The Domestic Removals Standard
In the mid-1990s, as quality standards such as BS 5750 and then ISO 9000 gradually became established, the European removals industry came to realise that these were too generic and distant from their day-to-day activities and also over-demanding in irrelevant and unnecessary areas for smaller companies.
Led by a committee put forward by BAR (the British Association of Removers) it was decided to develop an industry-specific quality standard that would be realistic and affordable for all types and sizes of removal companies, especially those who operated primarily in the private, domestic sector.
Input on a number of key areas was gathered from numerous trade associations and national standards bodies across Europe (the counterparts of BSI, the British Standards Institution) and this was rationalised and published eventually as BS EN 12522:1998.
Some elements of the standard are mandatory, i.e. the standard says that certain measures “shall” be carried out and sometimes the exact requirement is specified. During audit by the certification company, any shortcoming against those will result in a “nonconformity” which will have to be remedied before a certificate is issued.
In other areas, the standard is less prescriptive and there are recommendations for best practice. When assessing a company’s performance against those, an auditor can show greater flexibility and if there is room for improvement the report will include appropriate recommendations and these will be followed up during the next year’s audit.
BS EN 12522 was written by persons with experience and understanding of the industry and a well-run removals company should find it easy to follow and should not have any difficulty interpreting and implementing the requirements (which cannot always be said with more generic standards such as ISO 9001).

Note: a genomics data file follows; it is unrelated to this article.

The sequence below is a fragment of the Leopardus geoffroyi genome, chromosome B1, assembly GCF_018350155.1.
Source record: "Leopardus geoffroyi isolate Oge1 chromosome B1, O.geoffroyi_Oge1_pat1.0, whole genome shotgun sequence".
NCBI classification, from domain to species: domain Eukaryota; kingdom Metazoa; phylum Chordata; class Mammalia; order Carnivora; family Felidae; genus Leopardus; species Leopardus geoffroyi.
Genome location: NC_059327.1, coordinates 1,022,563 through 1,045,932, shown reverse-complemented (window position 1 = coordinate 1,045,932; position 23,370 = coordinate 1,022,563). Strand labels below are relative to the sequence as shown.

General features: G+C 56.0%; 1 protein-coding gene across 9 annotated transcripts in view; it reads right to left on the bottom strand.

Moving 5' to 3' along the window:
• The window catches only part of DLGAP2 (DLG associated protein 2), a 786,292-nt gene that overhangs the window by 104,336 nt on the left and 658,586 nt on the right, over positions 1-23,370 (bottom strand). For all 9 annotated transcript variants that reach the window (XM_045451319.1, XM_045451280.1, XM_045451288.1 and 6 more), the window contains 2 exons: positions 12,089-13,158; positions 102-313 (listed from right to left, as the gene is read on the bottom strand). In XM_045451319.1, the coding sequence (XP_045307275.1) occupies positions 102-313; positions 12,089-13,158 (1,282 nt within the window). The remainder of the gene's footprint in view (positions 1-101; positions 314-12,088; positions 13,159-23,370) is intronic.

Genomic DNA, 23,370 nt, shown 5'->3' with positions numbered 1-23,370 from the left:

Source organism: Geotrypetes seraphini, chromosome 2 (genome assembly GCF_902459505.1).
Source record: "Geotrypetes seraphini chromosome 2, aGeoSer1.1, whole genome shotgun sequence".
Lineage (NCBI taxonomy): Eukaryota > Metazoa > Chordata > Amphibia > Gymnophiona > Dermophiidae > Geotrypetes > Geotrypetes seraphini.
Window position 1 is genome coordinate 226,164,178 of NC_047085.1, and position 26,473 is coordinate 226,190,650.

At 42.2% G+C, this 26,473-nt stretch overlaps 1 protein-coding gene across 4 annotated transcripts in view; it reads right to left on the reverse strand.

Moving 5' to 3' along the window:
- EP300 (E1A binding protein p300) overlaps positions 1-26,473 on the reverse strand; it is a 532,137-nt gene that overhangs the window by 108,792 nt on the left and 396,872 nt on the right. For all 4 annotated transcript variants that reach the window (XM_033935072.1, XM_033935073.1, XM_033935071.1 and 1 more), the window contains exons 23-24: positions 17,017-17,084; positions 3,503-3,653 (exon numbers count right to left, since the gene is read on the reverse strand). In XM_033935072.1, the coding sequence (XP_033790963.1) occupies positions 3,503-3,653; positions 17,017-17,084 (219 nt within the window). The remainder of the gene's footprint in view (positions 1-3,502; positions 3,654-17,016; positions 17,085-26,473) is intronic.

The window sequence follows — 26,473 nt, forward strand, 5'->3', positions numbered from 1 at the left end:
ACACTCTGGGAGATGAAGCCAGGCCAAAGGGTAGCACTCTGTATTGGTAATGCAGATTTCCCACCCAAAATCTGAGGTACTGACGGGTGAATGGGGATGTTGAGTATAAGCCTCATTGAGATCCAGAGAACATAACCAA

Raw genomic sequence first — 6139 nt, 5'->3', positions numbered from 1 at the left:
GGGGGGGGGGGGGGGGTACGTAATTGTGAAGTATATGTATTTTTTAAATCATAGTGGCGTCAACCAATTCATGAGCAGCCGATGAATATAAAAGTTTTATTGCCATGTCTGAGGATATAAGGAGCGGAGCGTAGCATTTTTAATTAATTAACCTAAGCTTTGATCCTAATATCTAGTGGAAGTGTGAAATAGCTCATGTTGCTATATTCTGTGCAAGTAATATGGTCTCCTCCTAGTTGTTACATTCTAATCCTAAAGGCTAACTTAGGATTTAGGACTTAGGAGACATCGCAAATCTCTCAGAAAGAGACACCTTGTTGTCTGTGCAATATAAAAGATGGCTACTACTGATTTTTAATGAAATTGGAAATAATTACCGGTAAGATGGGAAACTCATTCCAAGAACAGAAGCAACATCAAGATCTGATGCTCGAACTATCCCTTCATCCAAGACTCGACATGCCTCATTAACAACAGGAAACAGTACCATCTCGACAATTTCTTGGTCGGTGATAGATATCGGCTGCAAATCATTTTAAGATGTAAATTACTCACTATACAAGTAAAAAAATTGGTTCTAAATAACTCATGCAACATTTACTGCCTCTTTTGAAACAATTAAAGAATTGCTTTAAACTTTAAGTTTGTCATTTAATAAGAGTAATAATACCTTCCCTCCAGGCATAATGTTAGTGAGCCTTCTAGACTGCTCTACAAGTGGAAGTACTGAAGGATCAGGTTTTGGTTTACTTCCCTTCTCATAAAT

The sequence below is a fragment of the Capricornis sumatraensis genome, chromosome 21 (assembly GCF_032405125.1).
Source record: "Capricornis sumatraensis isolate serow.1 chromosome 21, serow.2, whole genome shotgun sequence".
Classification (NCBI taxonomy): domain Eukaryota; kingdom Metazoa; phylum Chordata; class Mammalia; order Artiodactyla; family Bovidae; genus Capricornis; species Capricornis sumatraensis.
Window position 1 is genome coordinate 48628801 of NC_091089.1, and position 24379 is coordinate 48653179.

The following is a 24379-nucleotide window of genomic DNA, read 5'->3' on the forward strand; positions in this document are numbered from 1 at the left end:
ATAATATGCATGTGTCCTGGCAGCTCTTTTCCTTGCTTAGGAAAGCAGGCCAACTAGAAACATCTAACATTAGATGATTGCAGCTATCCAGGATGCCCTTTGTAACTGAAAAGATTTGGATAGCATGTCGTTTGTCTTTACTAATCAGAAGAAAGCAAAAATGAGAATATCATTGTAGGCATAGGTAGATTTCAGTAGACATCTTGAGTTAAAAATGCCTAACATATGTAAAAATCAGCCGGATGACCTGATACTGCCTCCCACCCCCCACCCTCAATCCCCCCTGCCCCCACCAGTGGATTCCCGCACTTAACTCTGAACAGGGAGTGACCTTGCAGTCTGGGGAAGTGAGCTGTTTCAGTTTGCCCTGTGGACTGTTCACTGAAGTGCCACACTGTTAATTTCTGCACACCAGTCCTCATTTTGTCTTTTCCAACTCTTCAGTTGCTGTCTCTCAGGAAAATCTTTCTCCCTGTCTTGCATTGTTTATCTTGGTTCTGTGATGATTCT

In addition to several fundamental sections that provide the backbone of a quality management system, the standard covers the three phases of the removal service. Firstly the initial contact, survey and quotation, then the carrying out phase and lastly the follow-up, including quality measurement and remedying any shortcomings.
It is published in two parts: Part 1 specifies the service that is to be provided to the customer, whereas Part 2 describes the means by which this is to be done; the resources and the methods to be used.
The standard covers the following areas:
QSS holds accreditation from UKAS for its work on BS EN 12522 and is itself assessed by UKAS twice each year against the relevant auditing standard BS EN ISO-IEC 17065 2012.
When a removals company engages QSS (Quality Service Standards Ltd) to carry out its assessment and certification processes, a full day’s “Initial Assessment” will be carried out by QSS to audit the company’s compliance against the entire standard. Following this (and subject to the clearance of any nonconformities) a certificate will be issued, usually valid for 12 months. Annual assessments are then carried out, each covering certain elements of the standard and taking a half-day and normally leading to renewal of certification for a further 12 months (subject to any nonconformities).
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